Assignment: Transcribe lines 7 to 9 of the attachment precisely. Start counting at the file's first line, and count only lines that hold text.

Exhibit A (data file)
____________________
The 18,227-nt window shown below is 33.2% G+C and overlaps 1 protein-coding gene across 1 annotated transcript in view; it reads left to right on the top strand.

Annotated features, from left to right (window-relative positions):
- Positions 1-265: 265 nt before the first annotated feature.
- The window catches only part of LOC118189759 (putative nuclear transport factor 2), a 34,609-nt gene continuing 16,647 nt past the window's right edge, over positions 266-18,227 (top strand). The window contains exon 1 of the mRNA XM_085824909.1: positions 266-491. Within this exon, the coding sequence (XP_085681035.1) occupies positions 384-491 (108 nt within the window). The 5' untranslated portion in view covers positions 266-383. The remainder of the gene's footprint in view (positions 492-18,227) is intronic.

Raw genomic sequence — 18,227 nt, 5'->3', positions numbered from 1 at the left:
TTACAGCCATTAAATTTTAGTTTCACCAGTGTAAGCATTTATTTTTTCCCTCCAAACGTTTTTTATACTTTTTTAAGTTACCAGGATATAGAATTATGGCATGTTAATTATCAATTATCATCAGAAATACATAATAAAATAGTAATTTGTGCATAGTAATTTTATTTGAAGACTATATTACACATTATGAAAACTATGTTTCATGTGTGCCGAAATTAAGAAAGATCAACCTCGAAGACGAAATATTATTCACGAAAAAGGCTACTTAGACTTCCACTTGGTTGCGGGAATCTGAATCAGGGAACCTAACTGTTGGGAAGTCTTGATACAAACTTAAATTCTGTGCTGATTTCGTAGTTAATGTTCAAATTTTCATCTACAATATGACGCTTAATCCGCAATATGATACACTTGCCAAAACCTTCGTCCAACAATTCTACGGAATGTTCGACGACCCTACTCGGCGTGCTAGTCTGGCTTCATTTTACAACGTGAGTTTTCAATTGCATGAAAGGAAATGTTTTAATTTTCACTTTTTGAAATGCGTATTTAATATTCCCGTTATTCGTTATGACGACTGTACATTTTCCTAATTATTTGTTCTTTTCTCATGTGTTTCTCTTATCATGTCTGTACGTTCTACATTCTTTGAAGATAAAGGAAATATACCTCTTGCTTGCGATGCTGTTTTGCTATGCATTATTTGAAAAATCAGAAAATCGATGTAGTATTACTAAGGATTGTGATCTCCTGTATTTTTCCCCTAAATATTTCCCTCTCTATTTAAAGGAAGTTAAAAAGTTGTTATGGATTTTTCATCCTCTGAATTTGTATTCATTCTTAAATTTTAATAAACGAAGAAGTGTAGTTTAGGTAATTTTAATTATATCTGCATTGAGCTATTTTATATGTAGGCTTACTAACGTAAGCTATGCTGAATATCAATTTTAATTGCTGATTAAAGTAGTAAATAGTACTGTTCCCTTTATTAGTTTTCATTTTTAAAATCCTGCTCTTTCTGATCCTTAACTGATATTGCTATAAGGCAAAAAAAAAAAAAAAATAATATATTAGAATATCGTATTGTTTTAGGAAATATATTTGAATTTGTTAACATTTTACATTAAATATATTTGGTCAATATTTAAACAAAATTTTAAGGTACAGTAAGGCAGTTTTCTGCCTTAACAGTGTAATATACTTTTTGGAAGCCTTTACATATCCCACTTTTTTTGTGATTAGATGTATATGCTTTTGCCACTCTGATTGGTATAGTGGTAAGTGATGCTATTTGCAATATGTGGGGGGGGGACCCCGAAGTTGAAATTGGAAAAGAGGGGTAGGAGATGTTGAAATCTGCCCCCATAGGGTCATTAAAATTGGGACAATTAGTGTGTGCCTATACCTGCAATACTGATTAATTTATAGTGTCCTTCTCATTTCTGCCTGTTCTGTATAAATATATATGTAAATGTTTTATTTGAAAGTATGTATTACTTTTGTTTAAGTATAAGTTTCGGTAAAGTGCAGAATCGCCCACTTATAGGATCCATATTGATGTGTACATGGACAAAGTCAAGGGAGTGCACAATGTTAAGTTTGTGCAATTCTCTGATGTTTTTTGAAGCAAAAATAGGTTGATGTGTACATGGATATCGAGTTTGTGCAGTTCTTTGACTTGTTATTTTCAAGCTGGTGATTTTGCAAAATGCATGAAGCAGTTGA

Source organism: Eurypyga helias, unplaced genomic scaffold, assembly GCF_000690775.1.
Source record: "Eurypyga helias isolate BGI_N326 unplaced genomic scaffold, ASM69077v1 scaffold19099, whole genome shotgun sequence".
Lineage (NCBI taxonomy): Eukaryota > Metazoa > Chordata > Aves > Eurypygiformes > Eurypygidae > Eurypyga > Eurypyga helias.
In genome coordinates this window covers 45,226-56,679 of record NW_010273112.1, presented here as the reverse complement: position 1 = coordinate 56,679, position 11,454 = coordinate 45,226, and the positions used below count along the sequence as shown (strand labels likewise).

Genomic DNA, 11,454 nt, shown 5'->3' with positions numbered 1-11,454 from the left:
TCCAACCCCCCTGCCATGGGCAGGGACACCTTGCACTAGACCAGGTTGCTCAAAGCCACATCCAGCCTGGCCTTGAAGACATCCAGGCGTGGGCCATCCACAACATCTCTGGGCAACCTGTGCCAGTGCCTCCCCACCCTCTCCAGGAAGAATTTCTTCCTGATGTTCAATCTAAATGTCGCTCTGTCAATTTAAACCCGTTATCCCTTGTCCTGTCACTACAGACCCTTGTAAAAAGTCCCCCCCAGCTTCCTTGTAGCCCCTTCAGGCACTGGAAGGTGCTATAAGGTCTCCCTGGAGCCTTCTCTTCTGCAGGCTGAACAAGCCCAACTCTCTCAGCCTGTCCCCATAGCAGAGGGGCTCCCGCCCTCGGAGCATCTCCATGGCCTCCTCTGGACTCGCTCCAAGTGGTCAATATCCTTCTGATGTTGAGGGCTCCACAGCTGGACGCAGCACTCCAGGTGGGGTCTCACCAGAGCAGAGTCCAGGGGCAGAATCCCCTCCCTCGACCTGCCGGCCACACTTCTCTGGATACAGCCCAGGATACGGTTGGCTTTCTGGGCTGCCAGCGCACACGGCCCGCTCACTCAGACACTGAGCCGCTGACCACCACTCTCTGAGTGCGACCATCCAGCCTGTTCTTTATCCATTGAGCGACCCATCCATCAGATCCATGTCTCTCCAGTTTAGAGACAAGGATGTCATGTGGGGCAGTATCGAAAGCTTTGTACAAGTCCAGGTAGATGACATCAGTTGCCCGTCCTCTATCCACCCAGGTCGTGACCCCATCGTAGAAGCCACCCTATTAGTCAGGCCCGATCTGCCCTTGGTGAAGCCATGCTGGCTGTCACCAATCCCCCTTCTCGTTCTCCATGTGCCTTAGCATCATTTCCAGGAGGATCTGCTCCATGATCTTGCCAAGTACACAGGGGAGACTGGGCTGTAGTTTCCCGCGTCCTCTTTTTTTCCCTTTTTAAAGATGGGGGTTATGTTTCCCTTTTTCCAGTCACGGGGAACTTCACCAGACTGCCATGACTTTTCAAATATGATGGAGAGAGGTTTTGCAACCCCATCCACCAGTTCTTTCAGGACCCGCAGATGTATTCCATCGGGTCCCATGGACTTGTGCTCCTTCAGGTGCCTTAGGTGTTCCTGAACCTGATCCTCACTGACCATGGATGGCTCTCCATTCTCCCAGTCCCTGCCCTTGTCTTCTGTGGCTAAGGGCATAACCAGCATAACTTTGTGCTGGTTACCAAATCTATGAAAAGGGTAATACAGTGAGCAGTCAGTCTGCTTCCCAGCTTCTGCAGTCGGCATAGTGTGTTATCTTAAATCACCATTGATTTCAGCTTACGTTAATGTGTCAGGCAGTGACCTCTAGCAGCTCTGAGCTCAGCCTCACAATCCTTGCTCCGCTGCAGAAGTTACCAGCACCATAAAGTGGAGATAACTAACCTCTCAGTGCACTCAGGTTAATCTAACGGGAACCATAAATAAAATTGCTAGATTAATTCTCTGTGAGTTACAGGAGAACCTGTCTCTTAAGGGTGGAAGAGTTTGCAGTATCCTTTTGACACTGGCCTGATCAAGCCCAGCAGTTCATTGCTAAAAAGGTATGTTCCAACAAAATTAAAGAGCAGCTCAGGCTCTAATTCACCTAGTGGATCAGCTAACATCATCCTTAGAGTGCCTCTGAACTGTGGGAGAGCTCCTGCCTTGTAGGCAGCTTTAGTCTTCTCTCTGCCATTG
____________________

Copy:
Source organism: Eurypyga helias, unplaced genomic scaffold, assembly GCF_000690775.1.
Source record: "Eurypyga helias isolate BGI_N326 unplaced genomic scaffold, ASM69077v1 scaffold19099, whole genome shotgun sequence".
Lineage (NCBI taxonomy): Eukaryota > Metazoa > Chordata > Aves > Eurypygiformes > Eurypygidae > Eurypyga > Eurypyga helias.